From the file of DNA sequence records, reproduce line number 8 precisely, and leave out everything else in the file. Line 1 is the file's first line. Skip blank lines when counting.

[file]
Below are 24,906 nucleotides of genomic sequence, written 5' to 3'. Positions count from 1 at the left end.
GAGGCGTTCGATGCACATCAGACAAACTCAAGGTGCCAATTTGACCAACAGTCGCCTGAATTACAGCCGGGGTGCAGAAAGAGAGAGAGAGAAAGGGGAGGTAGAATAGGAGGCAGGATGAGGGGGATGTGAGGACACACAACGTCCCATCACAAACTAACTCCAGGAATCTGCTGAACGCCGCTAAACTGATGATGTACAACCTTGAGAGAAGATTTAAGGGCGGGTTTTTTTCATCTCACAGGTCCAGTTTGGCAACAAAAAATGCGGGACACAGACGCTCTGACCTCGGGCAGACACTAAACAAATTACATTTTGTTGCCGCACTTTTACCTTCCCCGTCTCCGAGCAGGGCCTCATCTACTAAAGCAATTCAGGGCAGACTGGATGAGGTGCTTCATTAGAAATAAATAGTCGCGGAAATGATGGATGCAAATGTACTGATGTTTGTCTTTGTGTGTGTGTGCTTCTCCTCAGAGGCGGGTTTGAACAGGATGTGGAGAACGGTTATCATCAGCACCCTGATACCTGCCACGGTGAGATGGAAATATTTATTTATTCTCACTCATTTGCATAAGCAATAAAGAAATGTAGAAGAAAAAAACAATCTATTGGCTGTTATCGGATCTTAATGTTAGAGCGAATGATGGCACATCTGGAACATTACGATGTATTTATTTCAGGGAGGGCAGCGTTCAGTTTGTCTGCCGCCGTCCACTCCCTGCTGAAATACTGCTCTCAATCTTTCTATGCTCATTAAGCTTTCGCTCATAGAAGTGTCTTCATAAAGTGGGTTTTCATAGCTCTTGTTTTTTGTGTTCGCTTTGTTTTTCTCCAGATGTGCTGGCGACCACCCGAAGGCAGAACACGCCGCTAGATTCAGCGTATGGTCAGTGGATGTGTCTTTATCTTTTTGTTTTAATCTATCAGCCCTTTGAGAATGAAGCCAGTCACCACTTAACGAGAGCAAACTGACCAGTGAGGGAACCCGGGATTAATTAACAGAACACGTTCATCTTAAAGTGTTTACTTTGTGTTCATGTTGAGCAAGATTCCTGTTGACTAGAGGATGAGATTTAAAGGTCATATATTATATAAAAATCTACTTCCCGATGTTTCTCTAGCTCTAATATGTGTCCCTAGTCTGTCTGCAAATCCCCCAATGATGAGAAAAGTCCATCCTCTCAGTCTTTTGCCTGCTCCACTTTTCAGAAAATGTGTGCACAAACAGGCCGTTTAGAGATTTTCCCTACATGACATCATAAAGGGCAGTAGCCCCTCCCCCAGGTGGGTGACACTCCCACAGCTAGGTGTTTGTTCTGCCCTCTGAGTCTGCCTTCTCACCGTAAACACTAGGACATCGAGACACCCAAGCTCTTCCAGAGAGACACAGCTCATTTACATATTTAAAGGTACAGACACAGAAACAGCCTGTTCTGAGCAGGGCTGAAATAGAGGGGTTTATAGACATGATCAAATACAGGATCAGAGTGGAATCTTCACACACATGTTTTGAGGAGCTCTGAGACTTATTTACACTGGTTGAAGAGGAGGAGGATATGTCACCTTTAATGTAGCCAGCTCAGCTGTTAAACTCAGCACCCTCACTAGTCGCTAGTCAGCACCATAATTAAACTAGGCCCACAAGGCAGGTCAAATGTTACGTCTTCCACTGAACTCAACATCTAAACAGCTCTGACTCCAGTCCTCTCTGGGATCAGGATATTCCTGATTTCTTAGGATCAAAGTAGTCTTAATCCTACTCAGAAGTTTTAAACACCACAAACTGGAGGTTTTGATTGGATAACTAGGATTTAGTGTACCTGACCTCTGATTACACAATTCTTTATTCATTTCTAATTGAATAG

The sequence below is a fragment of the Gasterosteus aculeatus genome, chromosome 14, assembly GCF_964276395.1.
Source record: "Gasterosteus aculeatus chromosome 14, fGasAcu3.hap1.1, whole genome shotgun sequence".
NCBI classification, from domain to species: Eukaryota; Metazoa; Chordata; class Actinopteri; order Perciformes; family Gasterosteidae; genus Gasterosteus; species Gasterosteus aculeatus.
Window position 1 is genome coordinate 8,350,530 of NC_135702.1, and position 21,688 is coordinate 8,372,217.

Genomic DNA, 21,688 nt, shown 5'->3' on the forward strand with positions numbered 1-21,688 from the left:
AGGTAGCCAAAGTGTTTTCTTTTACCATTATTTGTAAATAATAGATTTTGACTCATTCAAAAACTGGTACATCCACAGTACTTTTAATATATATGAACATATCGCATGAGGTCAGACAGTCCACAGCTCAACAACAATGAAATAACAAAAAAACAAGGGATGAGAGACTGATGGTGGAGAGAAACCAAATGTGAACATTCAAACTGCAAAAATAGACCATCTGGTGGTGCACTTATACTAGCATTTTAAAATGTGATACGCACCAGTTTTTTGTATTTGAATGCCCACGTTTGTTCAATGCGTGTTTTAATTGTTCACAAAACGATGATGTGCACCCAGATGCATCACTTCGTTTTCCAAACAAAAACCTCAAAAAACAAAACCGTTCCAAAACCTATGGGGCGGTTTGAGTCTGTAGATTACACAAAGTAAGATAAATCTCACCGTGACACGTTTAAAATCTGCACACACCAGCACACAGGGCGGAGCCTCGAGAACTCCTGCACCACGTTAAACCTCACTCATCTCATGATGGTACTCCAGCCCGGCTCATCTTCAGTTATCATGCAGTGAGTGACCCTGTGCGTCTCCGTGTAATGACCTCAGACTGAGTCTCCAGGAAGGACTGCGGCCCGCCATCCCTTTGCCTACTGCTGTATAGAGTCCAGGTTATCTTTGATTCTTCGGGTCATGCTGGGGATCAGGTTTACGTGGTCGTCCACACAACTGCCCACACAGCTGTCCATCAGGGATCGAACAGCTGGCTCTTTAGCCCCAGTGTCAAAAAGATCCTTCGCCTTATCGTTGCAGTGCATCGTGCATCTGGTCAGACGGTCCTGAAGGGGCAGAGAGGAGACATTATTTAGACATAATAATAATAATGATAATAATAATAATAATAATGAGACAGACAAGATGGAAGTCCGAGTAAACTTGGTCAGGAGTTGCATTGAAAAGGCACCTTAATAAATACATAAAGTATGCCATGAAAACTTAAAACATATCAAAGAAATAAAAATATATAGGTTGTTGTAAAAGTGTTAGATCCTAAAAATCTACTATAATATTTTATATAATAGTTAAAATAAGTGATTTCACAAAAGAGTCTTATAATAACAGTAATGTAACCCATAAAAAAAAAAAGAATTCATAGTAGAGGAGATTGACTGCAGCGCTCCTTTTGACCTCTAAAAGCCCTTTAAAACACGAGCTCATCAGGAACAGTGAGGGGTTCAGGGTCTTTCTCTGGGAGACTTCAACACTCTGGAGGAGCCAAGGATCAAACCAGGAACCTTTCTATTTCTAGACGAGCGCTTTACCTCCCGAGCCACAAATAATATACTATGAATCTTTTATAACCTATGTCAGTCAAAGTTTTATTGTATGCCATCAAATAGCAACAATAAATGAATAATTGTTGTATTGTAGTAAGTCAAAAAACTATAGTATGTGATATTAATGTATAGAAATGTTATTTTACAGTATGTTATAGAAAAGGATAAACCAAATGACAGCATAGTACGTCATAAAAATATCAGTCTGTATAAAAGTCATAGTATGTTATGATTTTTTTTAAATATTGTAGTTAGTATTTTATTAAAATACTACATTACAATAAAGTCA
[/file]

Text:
AGGTAGCCAAAGTGTTTTCTTTTACCATTATTTGTAAATAATAGATTTTGACTCATTCAAAAACTGGTACATCCACAGTACTTTTAATATATATGAACATATCGCATGAGGTCAGACAGTCCACAGCTCAACAACAATGAAATAACAAAAAAACAAGGGATGAGAGACTGATGGTGGAGAGAAACCAAATGTGAACATTCAAACTGCAAAAATAGACCATCTGGTGGTGCACTTATACTAGCATTTTAAAATGTGATACGCACCAGTTTTTTGTATTTGAATGCCCACGTTTGTTCAATGCGTGTTTTAATTGTTCACAAAACGATGATGTGCACCCAGATGCATCACTTCGTTTTCCAAACAAAAACCTCAAAAAACAAAACCGTTCCAAAACCTATGGGGCGGTTTGAGTCTGTAGATTACACAAAGTAAGATAAATCTCACCGTGACACGTTTAAAATCTGCACACACCAGCACACAGGGCGGAGCCTCGAGAACTCCTGCACCACGTTAAACCTCACTCATCTCATGATGGTACTCCAGCCCGGCTCATCTTCAGTTATCATGCAGTGAGTGACCCTGTGCGTCTCCGTGTAATGACCTCAGACTGAGTCTCCAGGAAGGACTGCGGCCCGCCATCCCTTTGCCTACTGCTGTATAGAGTCCAGGTTATCTTTGATTCTTCGGGTCATGCTGGGGATCAGGTTTACGTGGTCGTCCACACAACTGCCCACACAGCTGTCCATCAGGGATCGAACAGCTGGCTCTTTAGCCCCAGTGTCAAAAAGATCCTTCGCCTTATCGTTGCAGTGCATCGTGCATCTGGTCAGACGGTCCTGAAGGGGCAGAGAGGAGACATTATTTAGACATAATAATAATAATGATAATAATAATAATAATAATGAGACAGACAAGATGGAAGTCCGAGTAAACTTGGTCAGGAGTTGCATTGAAAAGGCACCTTAATAAATACATAAAGTATGCCATGAAAACTTAAAACATATCAAAGAAATAAAAATATATAGGTTGTTGTAAAAGTGTTAGATCCTAAAAATCTACTATAATATTTTATATAATAGTTAAAATAAGTGATTTCACAAAAGAGTCTTATAATAACAGTAATGTAACCCATAAAAAAAAAAAGAATTCATAGTAGAGGAGATTGACTGCAGCGCTCCTTTTGACCTCTAAAAGCCCTTTAAAACACGAGCTCATCAGGAACAGTGAGGGGTTCAGGGTCTTTCTCTGGGAGACTTCAACACTCTGGAGGAGCCAAGGATCAAACCAGGAACCTTTCTATTTCTAGACGAGCGCTTTACCTCCCGAGCCACAAATAATATACTATGAATCTTTTATAACCTATGTCAGTCAAAGTTTTATTGTATGCCATCAAATAGCAACAATAAATGAATAATTGTTGTATTGTAGTAAGTCAAAAAACTATAGTATGTGATATTAATGTATAGAAATGTTATTTTACAGTATGTTATAGAAAAGGATAAACCAAATGACAGCATAGTACGTCATAAAAATATCAGTCTGTATAAAAGTCATAGTATGTTATGATTTTTTTTAAATATTGTAGTTAGTATTTTATTAAAATACTACATTACAATAAAGTCA